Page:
Query layers are SQL queries stored in maps in ArcGIS Pro projects. Query layers allow you to access spatial and nonspatial tables and views in databases and cloud data warehouses. For example, you may not have permissions in the database to create a view, but you want to limit what data from a feature class shows up in your map. You can create a query layer in the map that selects only certain fields or values from the feature class.
Because query layers access databases directly using SQL, the data does not have to be part of an enterprise geodatabase, but you can define query layers for enterprise geodatabase tables and feature classes if you need to.
You define an SQL query to create a query layer. The query runs against the tables and views in the database or cloud data warehouse you specify, and the result set is added to the map as a layer if your query includes a spatial column or a stand-alone table if it does not.
The SQL query that defines a query layer is a static SQL statement that is executed inside the database or data warehouse every time the layer is displayed or used in the map. This allows the latest information to be visible without making a copy or snapshot of the data. This is especially useful when working with dynamic information that is frequently changing. However, there are many situations where parts of SQL statements are not known in advance. For example, to display aggregated rainfall in a region, you may not know beforehand whether to aggregate the rainfall station values by day, week, or month. Parameters in query layers can help make components of SQL statements dynamic.
Keep the following in mind when working with query layers:
- Query layers are supported for specific database management systems and cloud data warehouses.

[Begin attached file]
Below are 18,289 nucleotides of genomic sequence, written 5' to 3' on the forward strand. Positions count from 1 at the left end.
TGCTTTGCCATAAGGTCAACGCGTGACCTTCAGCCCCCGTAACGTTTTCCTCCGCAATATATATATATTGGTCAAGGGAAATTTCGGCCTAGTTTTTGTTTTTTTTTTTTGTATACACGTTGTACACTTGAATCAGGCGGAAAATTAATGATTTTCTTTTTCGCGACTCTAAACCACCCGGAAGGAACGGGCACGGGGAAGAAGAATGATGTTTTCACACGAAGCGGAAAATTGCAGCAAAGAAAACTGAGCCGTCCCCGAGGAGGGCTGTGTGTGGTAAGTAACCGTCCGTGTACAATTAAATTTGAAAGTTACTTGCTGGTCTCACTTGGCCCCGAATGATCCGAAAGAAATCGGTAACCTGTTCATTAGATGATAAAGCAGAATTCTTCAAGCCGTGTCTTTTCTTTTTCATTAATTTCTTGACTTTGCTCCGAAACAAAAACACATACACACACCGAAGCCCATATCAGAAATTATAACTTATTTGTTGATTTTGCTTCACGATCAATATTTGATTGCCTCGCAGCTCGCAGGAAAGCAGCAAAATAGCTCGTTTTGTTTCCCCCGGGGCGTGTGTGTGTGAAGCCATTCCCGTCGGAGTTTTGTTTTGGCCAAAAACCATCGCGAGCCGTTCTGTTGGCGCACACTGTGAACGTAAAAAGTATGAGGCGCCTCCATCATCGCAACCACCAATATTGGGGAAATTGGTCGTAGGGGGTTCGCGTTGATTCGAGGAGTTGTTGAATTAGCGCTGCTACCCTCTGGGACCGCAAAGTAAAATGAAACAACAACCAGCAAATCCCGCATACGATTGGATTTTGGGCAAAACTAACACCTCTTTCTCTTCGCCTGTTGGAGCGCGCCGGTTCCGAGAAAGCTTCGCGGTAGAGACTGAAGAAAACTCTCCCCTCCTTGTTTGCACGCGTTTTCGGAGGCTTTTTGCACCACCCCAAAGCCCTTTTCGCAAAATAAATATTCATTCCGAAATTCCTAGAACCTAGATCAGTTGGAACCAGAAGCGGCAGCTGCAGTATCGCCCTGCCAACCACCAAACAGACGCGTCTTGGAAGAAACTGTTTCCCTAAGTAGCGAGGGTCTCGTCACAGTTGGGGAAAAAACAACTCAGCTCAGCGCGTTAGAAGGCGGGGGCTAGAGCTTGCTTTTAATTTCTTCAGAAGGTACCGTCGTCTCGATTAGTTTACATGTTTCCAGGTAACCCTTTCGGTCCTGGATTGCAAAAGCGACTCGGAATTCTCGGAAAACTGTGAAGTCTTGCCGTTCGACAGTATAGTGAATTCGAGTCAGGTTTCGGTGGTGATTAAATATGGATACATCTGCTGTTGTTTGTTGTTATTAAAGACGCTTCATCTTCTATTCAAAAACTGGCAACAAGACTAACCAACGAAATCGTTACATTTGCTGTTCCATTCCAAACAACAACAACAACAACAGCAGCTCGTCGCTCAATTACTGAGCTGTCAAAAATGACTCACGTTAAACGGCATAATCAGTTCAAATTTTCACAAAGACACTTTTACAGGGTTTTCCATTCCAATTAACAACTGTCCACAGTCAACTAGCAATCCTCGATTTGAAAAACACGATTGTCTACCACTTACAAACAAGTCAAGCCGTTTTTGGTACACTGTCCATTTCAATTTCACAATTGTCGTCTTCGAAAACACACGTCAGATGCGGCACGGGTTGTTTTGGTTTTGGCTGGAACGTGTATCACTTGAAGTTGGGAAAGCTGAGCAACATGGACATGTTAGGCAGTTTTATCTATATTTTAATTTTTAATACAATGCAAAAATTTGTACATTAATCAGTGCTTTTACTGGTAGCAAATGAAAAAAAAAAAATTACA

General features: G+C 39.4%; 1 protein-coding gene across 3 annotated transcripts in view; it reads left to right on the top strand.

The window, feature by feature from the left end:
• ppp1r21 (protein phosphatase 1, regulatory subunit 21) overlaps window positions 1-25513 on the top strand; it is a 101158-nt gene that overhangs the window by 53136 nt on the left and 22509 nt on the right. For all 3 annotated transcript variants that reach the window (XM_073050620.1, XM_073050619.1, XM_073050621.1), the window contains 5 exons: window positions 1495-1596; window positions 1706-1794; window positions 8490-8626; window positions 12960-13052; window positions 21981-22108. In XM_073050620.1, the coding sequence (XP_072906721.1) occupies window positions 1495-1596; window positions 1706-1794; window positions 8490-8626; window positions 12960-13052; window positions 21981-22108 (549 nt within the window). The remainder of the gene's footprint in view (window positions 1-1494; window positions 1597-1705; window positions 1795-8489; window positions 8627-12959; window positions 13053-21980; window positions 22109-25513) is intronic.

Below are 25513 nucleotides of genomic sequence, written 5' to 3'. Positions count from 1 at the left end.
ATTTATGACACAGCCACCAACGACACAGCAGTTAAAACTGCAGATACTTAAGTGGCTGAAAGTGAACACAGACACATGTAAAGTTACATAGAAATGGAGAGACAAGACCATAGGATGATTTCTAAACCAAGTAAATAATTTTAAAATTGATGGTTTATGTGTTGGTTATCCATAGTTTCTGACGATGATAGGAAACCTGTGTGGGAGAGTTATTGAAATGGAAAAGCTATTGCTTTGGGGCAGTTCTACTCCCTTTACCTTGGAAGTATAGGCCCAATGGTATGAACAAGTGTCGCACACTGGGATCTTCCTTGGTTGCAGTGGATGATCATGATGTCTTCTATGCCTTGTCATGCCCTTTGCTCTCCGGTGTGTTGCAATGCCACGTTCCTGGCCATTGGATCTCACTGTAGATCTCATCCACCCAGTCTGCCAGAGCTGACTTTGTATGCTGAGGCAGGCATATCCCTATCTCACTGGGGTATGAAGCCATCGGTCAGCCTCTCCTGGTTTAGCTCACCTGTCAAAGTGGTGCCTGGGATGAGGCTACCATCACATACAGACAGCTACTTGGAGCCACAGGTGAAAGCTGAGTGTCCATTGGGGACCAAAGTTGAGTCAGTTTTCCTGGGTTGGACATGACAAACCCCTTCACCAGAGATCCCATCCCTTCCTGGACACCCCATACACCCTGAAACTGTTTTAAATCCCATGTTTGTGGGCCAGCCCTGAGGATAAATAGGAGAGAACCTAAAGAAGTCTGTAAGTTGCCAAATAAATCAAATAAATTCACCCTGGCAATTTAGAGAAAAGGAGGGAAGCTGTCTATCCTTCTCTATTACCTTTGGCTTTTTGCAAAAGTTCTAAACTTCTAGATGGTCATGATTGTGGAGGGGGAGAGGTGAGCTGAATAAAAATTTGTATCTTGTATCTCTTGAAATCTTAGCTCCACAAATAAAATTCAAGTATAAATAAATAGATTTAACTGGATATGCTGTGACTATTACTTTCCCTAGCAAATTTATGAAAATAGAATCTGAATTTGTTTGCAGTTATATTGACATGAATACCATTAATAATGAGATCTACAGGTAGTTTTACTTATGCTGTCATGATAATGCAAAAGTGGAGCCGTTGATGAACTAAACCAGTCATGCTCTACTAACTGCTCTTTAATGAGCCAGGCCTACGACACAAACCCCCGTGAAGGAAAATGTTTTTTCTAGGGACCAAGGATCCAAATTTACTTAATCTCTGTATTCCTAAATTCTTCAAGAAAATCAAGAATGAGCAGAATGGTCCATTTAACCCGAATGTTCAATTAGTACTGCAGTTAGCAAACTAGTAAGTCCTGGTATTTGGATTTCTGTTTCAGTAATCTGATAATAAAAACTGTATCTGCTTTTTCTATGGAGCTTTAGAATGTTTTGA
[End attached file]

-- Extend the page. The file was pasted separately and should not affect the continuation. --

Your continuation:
- When you drag a table from a database in your project onto a map, ArcGIS Pro automatically creates a query layer that selects all fields and rows from the table. You can change what is available in the map by modifying the query layer definition from the layer's properties. However, do not drag layers onto the map if there are millions of features in the table.
- Alternatively, you can define the query layer before data is added to the map. You must use this method to define a query layer for data in an enterprise geodatabase or to define a query layer for data in a cloud data warehouse.
- Query layers behave in the same way as other feature layers or stand-alone tables in a map; you can use them to display data, use them as input to a geoprocessing tool, access them programmatically using developer APIs, or publish them.
- Query layers are read only when accessed directly from a database connection.
- To edit database tables that are accessed as a query layer, share as a web feature layer and access from your portal. The query layer cannot contain virtual columns, where clauses, or joins. In addition, query layers that access data in a cloud data warehouse are not editable even through a web feature layer.
- If the query layer is defined on database data, you can export the data from a query layer to another database or enterprise geodatabase.